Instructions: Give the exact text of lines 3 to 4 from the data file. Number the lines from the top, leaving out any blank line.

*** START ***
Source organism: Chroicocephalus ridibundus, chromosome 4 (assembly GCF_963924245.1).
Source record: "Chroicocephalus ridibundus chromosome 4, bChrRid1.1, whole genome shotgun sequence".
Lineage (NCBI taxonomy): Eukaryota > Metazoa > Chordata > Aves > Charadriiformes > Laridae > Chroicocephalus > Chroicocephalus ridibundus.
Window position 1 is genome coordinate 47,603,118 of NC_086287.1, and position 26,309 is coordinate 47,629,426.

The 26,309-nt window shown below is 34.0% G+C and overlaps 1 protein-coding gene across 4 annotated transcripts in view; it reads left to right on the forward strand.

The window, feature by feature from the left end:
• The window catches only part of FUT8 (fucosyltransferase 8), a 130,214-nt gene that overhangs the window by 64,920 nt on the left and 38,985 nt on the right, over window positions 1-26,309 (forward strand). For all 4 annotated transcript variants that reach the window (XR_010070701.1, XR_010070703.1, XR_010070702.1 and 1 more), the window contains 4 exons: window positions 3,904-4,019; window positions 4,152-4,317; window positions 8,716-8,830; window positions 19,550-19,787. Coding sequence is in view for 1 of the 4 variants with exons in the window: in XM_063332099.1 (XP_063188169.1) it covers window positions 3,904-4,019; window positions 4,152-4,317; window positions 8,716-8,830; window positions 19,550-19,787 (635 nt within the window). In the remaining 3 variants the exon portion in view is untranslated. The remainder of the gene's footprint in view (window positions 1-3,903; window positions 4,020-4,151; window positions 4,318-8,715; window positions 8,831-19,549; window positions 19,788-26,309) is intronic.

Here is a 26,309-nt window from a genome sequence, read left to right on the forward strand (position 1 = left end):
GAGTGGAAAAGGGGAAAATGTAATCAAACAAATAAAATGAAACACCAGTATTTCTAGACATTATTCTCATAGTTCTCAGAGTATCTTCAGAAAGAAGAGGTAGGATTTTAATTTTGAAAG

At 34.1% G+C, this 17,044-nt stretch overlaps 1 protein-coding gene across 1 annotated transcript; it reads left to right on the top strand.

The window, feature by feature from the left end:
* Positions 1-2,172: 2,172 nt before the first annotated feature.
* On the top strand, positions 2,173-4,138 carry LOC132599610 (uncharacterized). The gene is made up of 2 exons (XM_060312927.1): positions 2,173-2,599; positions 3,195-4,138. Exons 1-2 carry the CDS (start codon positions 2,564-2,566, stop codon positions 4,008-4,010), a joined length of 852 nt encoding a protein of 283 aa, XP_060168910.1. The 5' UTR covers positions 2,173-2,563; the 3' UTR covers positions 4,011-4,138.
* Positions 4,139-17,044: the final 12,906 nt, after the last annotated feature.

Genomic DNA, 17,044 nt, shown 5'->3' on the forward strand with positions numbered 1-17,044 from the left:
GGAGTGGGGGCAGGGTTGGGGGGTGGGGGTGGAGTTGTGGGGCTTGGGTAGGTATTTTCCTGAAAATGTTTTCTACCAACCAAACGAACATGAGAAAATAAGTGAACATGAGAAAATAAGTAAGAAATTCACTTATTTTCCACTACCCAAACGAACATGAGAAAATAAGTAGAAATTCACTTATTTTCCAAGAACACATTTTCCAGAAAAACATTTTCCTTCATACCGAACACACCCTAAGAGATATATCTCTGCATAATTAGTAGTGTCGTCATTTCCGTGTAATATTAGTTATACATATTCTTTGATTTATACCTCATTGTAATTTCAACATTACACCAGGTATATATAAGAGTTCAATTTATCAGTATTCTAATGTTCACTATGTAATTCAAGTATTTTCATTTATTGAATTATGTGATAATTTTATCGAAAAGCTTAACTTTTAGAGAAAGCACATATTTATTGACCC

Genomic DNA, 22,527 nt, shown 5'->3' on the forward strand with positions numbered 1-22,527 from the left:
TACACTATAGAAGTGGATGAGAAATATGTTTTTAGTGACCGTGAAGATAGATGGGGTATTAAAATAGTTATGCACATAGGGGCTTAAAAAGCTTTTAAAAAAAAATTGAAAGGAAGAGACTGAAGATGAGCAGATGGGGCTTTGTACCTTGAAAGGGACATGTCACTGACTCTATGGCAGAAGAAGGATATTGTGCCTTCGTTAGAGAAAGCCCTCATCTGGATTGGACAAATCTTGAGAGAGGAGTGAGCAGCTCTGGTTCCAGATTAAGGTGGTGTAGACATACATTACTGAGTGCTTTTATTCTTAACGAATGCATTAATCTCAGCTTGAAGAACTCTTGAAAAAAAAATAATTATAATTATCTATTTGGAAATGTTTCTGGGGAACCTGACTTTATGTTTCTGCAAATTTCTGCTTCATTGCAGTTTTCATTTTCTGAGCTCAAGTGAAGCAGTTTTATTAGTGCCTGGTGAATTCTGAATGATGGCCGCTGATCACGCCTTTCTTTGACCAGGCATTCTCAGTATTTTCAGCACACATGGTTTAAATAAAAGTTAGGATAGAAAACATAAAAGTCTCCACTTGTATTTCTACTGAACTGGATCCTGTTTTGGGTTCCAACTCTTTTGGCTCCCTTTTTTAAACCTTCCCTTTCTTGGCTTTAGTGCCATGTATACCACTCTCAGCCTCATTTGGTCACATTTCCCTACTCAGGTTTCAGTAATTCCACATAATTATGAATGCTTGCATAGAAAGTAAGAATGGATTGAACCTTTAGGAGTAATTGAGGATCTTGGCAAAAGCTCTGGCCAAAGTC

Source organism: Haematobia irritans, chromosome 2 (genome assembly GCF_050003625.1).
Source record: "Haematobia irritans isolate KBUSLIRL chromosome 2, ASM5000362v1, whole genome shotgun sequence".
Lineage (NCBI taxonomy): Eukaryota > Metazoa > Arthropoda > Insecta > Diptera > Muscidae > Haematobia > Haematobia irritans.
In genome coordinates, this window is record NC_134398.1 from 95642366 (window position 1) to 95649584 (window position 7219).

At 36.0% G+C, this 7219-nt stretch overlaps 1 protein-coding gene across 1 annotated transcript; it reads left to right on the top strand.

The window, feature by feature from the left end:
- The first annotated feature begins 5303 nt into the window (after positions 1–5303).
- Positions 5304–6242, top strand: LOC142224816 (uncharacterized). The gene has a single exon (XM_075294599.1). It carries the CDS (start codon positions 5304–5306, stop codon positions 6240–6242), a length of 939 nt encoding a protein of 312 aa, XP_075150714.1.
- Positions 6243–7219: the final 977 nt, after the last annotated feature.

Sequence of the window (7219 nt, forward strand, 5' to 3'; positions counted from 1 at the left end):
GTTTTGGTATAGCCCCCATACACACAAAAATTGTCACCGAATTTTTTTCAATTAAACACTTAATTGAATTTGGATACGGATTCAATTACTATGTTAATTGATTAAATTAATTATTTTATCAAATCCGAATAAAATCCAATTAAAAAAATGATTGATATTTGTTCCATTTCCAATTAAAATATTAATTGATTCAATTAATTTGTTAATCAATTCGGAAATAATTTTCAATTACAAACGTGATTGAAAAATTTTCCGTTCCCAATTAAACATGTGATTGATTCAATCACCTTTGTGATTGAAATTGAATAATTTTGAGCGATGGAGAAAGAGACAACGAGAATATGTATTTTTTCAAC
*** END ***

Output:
Lineage (NCBI taxonomy): Eukaryota > Metazoa > Chordata > Aves > Charadriiformes > Laridae > Chroicocephalus > Chroicocephalus ridibundus.
Window position 1 is genome coordinate 47,603,118 of NC_086287.1, and position 26,309 is coordinate 47,629,426.